Hijacking World Finance

It was the end of World War Two. The U.S. was emerging as the dominant power in the aftermath. But there was a worry that the predatory free-for-all that ensued from World War One and led to World War Two would raise its ugly head again — and just create a another new era of economic blood-sucking. Politicians were once again carving up the world to pillage chaotic post-war oil-fields. International trade bullies were lining up cowering third-world countries to become destitute suppliers of cheap resources to the affluent. Everything was on track.

But some economists dissented. Most famously, John Maynard Keynes rigorously laid out how irrational and ultimately unstable that situation would be. Less famous but well known in his own right, E.F. Schumacher (Small is Beautiful) was calling for an economy that respected and reflected the human spirit. They came together in their conviction that the global economy needs to be given a structure and a mechanism that self-corrects automatically whenever winners pull out too far ahead of losers.

Economists were outraged at the suggestion that the free-market economy doesn’t do exactly that as a matter of course, and always. But Keynes had aristocratic connections (i.e., clout), and Fritz Schumacher had a loyal following. Keynes, in particular, was able to convince the British government that he could design a workable global monetary mechanism that would self-regulate international trade — that would automatically pull back predatory nations when they start to bleed their trading partners too dry. And indeed he did — a work of genius.

Here’s how it was meant to work. There would be a new world currency called the Bancor (not to be confused with a current bitcoin-type currency of the same name). The Bancor would be based on gold, whose markets had been thrown into chaos by the Great Depression. It would be lodged in a global bank called the International Clearing Union. Every country would have a line of credit there.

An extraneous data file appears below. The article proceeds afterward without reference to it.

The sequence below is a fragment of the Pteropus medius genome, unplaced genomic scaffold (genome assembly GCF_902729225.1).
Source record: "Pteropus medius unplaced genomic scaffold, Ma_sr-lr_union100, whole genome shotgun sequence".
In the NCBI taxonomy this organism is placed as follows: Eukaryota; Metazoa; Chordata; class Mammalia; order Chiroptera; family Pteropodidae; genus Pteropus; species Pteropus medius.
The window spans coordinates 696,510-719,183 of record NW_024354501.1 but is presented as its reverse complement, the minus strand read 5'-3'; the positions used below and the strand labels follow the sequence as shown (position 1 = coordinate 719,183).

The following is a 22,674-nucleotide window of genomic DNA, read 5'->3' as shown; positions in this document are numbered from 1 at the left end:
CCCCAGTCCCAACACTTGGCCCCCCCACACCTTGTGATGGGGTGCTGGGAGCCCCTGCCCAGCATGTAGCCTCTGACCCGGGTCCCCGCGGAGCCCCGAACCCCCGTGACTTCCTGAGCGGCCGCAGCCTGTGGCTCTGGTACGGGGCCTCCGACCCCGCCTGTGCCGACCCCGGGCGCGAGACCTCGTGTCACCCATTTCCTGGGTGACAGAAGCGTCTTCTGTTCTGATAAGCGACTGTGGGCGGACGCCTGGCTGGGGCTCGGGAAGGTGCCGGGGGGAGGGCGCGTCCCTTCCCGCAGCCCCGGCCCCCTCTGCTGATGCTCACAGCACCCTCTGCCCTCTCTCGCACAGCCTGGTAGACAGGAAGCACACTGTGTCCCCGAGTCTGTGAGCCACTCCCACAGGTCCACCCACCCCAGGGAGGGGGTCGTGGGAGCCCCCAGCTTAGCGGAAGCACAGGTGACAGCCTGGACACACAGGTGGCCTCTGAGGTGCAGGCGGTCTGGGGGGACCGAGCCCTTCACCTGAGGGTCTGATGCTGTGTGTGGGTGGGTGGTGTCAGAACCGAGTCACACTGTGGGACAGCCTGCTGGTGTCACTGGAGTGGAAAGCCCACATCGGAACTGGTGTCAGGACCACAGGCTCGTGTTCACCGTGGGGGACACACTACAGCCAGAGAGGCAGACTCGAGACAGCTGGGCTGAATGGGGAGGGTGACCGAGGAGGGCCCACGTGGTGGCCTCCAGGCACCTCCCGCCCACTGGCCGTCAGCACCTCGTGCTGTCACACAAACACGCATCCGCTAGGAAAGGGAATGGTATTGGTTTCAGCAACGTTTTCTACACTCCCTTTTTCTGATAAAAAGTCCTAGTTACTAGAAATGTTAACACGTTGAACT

If some country starts hogging all the exports — to an extent more than half its ICU line of credit — it would get slammed with a 10% penalty on its ICU account. It would also have to appreciate its currency to fix its exhort-import ratio, and ease up on capital outflows to help restore balances. Since a trade balance is desirable on both sides, countries with too many imports would have similar incentives to correct them.

British economists recognized the genius of this plan, and how it would effectively rein in rogue forces in the global economy. The British government took up the cause on the world stage — recognizing a unique opportunity to set the financial system straight in a fluid post-war situation.

But the Americans would have none of it. They were riding high on victory testosterone. They were king of the world. They had glorious opportunities before them — massive trade grabs — massive cash grabs — massive capital consolidation. They weren’t going to give up those gifts just to save the butts of some inferior trade adversaries.

But that’s not the worst of it. American negotiators used their post-war clout to wangle the most outrageous trade concessions you can imagine. Not only were there no rules to stop trade bullying, not only were they free to push through trade agreements that give trade bullying the force of law — but they were made exempt from all consequences. How? All trade was to be conducted in American Dollars, so that all world debt is debt to America and all American debt is debt to itself. Talk about a rigged system.

This is immorality at its finest. No wonder I’m calling it The Profane Economy.


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